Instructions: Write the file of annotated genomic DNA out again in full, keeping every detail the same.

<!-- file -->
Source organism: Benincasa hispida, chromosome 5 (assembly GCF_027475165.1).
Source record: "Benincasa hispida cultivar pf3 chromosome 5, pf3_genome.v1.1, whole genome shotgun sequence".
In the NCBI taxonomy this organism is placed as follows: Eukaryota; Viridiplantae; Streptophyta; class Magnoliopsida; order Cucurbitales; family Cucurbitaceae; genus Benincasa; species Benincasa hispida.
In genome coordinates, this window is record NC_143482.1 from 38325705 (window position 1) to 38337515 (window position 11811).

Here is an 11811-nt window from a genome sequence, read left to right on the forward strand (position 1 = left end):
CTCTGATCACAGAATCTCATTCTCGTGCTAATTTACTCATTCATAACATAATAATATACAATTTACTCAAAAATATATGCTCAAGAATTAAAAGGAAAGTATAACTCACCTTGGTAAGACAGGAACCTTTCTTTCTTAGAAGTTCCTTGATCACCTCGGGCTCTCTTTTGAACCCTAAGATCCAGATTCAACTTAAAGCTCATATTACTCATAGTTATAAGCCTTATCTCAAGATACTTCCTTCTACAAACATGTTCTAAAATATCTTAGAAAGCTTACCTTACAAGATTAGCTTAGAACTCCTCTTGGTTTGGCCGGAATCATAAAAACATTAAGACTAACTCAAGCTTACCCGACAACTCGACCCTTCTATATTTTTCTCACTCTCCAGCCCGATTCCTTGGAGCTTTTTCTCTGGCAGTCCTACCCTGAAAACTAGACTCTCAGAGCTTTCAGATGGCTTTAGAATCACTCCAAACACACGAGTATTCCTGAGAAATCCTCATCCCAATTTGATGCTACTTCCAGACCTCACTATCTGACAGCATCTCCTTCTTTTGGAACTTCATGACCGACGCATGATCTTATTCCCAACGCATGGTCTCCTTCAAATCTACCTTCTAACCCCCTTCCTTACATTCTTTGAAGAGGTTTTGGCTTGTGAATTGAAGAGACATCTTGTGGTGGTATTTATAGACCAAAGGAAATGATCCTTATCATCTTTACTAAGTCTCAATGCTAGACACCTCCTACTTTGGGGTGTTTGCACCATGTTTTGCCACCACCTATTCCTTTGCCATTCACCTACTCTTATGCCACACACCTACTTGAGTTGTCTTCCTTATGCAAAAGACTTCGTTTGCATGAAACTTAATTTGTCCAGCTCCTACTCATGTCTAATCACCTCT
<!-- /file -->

Source organism: Benincasa hispida, chromosome 5 (assembly GCF_027475165.1).
Source record: "Benincasa hispida cultivar pf3 chromosome 5, pf3_genome.v1.1, whole genome shotgun sequence".
In the NCBI taxonomy this organism is placed as follows: Eukaryota; Viridiplantae; Streptophyta; class Magnoliopsida; order Cucurbitales; family Cucurbitaceae; genus Benincasa; species Benincasa hispida.
In genome coordinates, this window is record NC_143482.1 from 38325705 (window position 1) to 38337515 (window position 11811).

Here is an 11811-nt window from a genome sequence, read left to right on the forward strand (position 1 = left end):
CTCTGATCACAGAATCTCATTCTCGTGCTAATTTACTCATTCATAACATAATAATATACAATTTACTCAAAAATATATGCTCAAGAATTAAAAGGAAAGTATAACTCACCTTGGTAAGACAGGAACCTTTCTTTCTTAGAAGTTCCTTGATCACCTCGGGCTCTCTTTTGAACCCTAAGATCCAGATTCAACTTAAAGCTCATATTACTCATAGTTATAAGCCTTATCTCAAGATACTTCCTTCTACAAACATGTTCTAAAATATCTTAGAAAGCTTACCTTACAAGATTAGCTTAGAACTCCTCTTGGTTTGGCCGGAATCATAAAAACATTAAGACTAACTCAAGCTTACCCGACAACTCGACCCTTCTATATTTTTCTCACTCTCCAGCCCGATTCCTTGGAGCTTTTTCTCTGGCAGTCCTACCCTGAAAACTAGACTCTCAGAGCTTTCAGATGGCTTTAGAATCACTCCAAACACACGAGTATTCCTGAGAAATCCTCATCCCAATTTGATGCTACTTCCAGACCTCACTATCTGACAGCATCTCCTTCTTTTGGAACTTCATGACCGACGCATGATCTTATTCCCAACGCATGGTCTCCTTCAAATCTACCTTCTAACCCCCTTCCTTACATTCTTTGAAGAGGTTTTGGCTTGTGAATTGAAGAGACATCTTGTGGTGGTATTTATAGACCAAAGGAAATGATCCTTATCATCTTTACTAAGTCTCAATGCTAGACACCTCCTACTTTGGGGTGTTTGCACCATGTTTTGCCACCACCTATTCCTTTGCCATTCACCTACTCTTATGCCACACACCTACTTGAGTTGTCTTCCTTATGCAAAAGACTTCGTTTGCATGAAACTTAATTTGTCCAGCTCCTACTCATGTCTAATCACCTCT